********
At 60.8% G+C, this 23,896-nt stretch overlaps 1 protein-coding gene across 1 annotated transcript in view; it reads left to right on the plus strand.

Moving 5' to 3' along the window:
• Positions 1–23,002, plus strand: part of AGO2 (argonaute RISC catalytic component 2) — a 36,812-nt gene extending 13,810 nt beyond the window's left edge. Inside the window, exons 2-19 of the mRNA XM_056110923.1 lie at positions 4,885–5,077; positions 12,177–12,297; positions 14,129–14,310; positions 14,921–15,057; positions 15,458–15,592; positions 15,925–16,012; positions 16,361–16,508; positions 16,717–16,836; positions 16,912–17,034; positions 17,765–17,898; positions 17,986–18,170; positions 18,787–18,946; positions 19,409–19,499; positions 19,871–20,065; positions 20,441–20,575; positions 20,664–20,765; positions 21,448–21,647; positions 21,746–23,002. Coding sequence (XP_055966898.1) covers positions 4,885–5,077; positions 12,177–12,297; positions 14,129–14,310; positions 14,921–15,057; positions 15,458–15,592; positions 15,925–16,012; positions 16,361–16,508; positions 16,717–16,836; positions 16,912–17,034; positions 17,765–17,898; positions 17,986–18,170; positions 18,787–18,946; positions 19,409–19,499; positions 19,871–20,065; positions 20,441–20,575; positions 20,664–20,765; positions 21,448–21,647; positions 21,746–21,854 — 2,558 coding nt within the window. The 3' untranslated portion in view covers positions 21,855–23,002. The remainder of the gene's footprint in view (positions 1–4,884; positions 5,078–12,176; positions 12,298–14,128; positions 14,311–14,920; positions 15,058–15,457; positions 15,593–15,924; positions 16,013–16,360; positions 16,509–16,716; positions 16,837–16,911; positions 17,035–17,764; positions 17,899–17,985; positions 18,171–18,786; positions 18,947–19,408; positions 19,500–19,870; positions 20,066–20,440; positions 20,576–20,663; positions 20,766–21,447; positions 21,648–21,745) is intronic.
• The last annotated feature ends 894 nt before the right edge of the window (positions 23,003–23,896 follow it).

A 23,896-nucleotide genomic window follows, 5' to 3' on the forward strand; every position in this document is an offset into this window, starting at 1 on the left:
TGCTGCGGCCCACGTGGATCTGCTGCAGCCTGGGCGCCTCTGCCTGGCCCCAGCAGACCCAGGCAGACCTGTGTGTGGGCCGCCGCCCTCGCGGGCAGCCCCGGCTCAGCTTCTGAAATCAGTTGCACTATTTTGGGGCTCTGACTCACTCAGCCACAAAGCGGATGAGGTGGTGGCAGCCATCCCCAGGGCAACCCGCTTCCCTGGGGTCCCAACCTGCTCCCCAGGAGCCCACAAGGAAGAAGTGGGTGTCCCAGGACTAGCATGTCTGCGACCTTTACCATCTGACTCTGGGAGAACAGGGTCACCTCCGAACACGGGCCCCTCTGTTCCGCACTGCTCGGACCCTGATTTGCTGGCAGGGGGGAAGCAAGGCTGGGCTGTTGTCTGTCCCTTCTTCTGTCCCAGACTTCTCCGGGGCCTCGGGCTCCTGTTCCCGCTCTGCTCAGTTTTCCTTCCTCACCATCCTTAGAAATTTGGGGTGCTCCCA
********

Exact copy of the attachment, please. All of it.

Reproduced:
At 60.8% G+C, this 23,896-nt stretch overlaps 1 protein-coding gene across 1 annotated transcript in view; it reads left to right on the plus strand.

Moving 5' to 3' along the window:
• Positions 1–23,002, plus strand: part of AGO2 (argonaute RISC catalytic component 2) — a 36,812-nt gene extending 13,810 nt beyond the window's left edge. Inside the window, exons 2-19 of the mRNA XM_056110923.1 lie at positions 4,885–5,077; positions 12,177–12,297; positions 14,129–14,310; positions 14,921–15,057; positions 15,458–15,592; positions 15,925–16,012; positions 16,361–16,508; positions 16,717–16,836; positions 16,912–17,034; positions 17,765–17,898; positions 17,986–18,170; positions 18,787–18,946; positions 19,409–19,499; positions 19,871–20,065; positions 20,441–20,575; positions 20,664–20,765; positions 21,448–21,647; positions 21,746–23,002. Coding sequence (XP_055966898.1) covers positions 4,885–5,077; positions 12,177–12,297; positions 14,129–14,310; positions 14,921–15,057; positions 15,458–15,592; positions 15,925–16,012; positions 16,361–16,508; positions 16,717–16,836; positions 16,912–17,034; positions 17,765–17,898; positions 17,986–18,170; positions 18,787–18,946; positions 19,409–19,499; positions 19,871–20,065; positions 20,441–20,575; positions 20,664–20,765; positions 21,448–21,647; positions 21,746–21,854 — 2,558 coding nt within the window. The 3' untranslated portion in view covers positions 21,855–23,002. The remainder of the gene's footprint in view (positions 1–4,884; positions 5,078–12,176; positions 12,298–14,128; positions 14,311–14,920; positions 15,058–15,457; positions 15,593–15,924; positions 16,013–16,360; positions 16,509–16,716; positions 16,837–16,911; positions 17,035–17,764; positions 17,899–17,985; positions 18,171–18,786; positions 18,947–19,408; positions 19,500–19,870; positions 20,066–20,440; positions 20,576–20,663; positions 20,766–21,447; positions 21,648–21,745) is intronic.
• The last annotated feature ends 894 nt before the right edge of the window (positions 23,003–23,896 follow it).

A 23,896-nucleotide genomic window follows, 5' to 3' on the forward strand; every position in this document is an offset into this window, starting at 1 on the left:
TGCTGCGGCCCACGTGGATCTGCTGCAGCCTGGGCGCCTCTGCCTGGCCCCAGCAGACCCAGGCAGACCTGTGTGTGGGCCGCCGCCCTCGCGGGCAGCCCCGGCTCAGCTTCTGAAATCAGTTGCACTATTTTGGGGCTCTGACTCACTCAGCCACAAAGCGGATGAGGTGGTGGCAGCCATCCCCAGGGCAACCCGCTTCCCTGGGGTCCCAACCTGCTCCCCAGGAGCCCACAAGGAAGAAGTGGGTGTCCCAGGACTAGCATGTCTGCGACCTTTACCATCTGACTCTGGGAGAACAGGGTCACCTCCGAACACGGGCCCCTCTGTTCCGCACTGCTCGGACCCTGATTTGCTGGCAGGGGGGAAGCAAGGCTGGGCTGTTGTCTGTCCCTTCTTCTGTCCCAGACTTCTCCGGGGCCTCGGGCTCCTGTTCCCGCTCTGCTCAGTTTTCCTTCCTCACCATCCTTAGAAATTTGGGGTGCTCCCA